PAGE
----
Stainless Steal

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by Tyler Durden
Monday, Feb 27, 2023 - 06:25 PM

Authored by Charles Hugh Smith via OfTwoMinds blog,

The decay in quality reveals that the collapse of the neoliberal-hyper-financialization-hyper-globalization model has already occurred.

I've often addressed the dismaying decline of quality over the past 30+ years, for example, The "Crapification" of the U.S. Economy Is Now Complete (February 9, 2022).

I have attributed this to:

1) hyper-globalization, which pushes manufacturers to buy the cheapest components to lower costs. The failure of any one poorly made component renders the entire device useless junk which is dumped in the landfill.

2) Planned obsolescence as the corporate strategy to boost profits in an economy where everyone already has everything. By reducing the quality, product failure is accelerated, and the hapless consumer is forced to replace a device every few years that 30 years ago would have provided decades of trouble-free service.

3) Consumers have been trained to consume, no matter how poor the quality. Tossing stuff in the landfill is wonderful because this gives us another excuse to go shopping.

4) Since global production and distribution is dominated by rapacious cartels and quasi-monopolies, they don't care about the terminal decay of the quality of their product/service. They know we're going to buy their low-quality rubbish anyway because we have no choice, and they know the quality of "competing" (hahaha) products is equally abysmal.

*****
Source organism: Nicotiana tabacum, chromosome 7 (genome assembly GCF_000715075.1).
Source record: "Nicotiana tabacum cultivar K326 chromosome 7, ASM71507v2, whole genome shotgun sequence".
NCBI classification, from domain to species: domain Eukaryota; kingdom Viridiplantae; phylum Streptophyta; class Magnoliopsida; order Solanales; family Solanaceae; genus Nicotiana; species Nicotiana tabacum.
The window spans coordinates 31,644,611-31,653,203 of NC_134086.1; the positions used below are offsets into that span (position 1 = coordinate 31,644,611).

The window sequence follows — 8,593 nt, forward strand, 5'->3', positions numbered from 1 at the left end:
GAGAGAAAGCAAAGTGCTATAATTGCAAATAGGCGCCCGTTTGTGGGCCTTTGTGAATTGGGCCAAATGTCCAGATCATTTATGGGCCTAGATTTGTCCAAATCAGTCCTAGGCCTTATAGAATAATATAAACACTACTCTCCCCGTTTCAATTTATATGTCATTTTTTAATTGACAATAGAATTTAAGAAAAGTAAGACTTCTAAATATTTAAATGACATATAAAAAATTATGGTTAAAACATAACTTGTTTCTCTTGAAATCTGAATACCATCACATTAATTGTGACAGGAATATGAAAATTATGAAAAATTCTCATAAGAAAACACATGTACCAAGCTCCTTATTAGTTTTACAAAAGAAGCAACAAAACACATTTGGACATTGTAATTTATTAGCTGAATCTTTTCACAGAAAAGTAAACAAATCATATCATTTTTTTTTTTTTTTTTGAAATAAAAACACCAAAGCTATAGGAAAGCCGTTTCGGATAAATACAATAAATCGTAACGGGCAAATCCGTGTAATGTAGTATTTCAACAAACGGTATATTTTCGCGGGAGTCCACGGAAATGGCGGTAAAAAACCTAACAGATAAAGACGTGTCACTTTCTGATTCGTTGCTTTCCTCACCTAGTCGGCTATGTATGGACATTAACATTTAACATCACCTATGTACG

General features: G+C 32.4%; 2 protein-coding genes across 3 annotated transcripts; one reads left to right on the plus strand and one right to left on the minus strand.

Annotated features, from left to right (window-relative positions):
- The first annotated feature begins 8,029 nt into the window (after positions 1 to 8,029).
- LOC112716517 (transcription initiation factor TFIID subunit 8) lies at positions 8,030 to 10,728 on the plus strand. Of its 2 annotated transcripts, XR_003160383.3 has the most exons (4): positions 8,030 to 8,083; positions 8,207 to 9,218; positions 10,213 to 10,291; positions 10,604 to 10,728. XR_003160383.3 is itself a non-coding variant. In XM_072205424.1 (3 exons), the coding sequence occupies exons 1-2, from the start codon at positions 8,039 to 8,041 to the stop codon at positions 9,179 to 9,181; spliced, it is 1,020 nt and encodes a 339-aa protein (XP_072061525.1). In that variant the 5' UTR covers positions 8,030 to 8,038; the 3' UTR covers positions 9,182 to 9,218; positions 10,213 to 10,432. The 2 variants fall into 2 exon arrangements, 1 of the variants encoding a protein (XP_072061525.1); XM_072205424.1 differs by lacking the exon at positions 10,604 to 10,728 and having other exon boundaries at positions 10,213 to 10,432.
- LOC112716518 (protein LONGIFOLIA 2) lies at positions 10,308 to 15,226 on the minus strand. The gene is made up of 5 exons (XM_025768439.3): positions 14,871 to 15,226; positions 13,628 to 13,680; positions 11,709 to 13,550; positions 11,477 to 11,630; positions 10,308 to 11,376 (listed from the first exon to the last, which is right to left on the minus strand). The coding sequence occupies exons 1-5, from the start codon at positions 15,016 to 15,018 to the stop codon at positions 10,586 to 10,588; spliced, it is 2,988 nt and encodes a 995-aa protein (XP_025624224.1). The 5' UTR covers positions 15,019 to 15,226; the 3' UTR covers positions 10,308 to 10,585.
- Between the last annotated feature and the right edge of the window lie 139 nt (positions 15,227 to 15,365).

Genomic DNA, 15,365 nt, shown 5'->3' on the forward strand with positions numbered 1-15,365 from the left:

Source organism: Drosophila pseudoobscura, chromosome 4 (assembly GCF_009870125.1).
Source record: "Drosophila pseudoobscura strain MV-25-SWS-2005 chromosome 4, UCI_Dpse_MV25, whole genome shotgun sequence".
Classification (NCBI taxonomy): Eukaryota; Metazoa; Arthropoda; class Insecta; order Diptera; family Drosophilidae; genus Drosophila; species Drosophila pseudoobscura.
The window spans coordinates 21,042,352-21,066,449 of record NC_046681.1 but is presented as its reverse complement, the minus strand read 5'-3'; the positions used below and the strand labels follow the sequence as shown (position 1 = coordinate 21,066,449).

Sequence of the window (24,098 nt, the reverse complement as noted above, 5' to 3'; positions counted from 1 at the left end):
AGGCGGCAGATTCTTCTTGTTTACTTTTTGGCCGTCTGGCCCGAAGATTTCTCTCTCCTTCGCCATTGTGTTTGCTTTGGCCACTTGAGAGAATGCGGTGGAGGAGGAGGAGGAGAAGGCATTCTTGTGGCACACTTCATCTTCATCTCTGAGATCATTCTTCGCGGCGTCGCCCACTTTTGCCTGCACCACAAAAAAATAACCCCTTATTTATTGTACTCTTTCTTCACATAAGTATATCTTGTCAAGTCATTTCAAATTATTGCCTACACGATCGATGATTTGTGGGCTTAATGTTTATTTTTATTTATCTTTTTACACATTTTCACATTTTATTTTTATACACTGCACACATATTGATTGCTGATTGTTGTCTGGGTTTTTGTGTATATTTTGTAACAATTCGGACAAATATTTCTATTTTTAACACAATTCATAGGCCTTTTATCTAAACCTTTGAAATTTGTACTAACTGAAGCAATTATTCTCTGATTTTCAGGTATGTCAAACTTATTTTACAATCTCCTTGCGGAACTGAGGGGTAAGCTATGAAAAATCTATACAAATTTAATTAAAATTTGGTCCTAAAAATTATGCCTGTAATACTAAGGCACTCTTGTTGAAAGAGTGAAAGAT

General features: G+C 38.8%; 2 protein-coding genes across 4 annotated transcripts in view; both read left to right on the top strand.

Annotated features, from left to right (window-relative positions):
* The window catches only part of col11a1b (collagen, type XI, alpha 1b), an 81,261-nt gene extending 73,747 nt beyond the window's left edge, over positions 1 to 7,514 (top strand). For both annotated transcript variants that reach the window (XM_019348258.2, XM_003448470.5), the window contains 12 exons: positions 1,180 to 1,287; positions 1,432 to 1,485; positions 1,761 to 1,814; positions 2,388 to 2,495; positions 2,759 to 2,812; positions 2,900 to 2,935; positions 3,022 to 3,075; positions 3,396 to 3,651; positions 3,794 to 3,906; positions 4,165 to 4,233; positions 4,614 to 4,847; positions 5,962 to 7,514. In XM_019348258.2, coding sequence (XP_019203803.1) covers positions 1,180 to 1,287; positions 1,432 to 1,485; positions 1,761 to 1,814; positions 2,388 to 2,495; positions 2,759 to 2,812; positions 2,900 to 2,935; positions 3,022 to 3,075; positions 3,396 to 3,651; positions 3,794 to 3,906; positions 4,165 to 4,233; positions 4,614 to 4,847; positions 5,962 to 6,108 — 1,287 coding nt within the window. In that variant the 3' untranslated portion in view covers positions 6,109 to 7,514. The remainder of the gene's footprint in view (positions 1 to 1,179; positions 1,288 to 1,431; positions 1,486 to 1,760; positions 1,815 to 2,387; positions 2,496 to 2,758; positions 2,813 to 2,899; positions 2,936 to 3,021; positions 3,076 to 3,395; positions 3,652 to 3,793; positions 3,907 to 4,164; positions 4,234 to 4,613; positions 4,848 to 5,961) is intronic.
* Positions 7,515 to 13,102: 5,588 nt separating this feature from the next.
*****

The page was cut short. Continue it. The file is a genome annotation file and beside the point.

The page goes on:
Longtime correspondent Bart D., who coined the term Landfill Economy, pointed out a fifth source of decaying quality: resource depletion. It's not just hyper-globalization / corporate profiteering driven cost reductions at the expense of durability; it's also the increasing cost and difficulty of obtaining quality materials and components at any price.

Here are Bart's comments on "stainless steel":

"I found, what was for me, the most profound evidence of the ascendancy of the Fraud Economy that underpins the Landfill Economy.

I found it in the term and substance 'stainless steel.'

I own some old and by the standards of the day in the 1970’s 'cheap' stainless steel knives and cutlery. I use a few of these pieces as garden tools. They lay around in the dirt and weather 24-7 and 365 days a year. They are used for purposes never intended by their manufacturers, uses that they would classify as abuse. And I can pick these items out of the dirt, rinse them under a tap and they come up looking like new. They are shiny, silver and have no sign of rust.

And I also own some 'quality' stainless steel items that were manufactured in the last 5 years in China. They were not priced in the 'Cheap and Nasty' bracket.

These items do nothing more than live in a kitchen or out under the pergola and get wet with clean water.

With Plain water.

And they rust.


So it seems that since the 1970s, we have managed to figure out how to make Fraud Stainless at a price point above actual stainless (inflation adjusted).

I have come to realise that we are now a VERY long way past 'Peak Quality' and Peak quality of life. And we seem to accept this degradation as normal.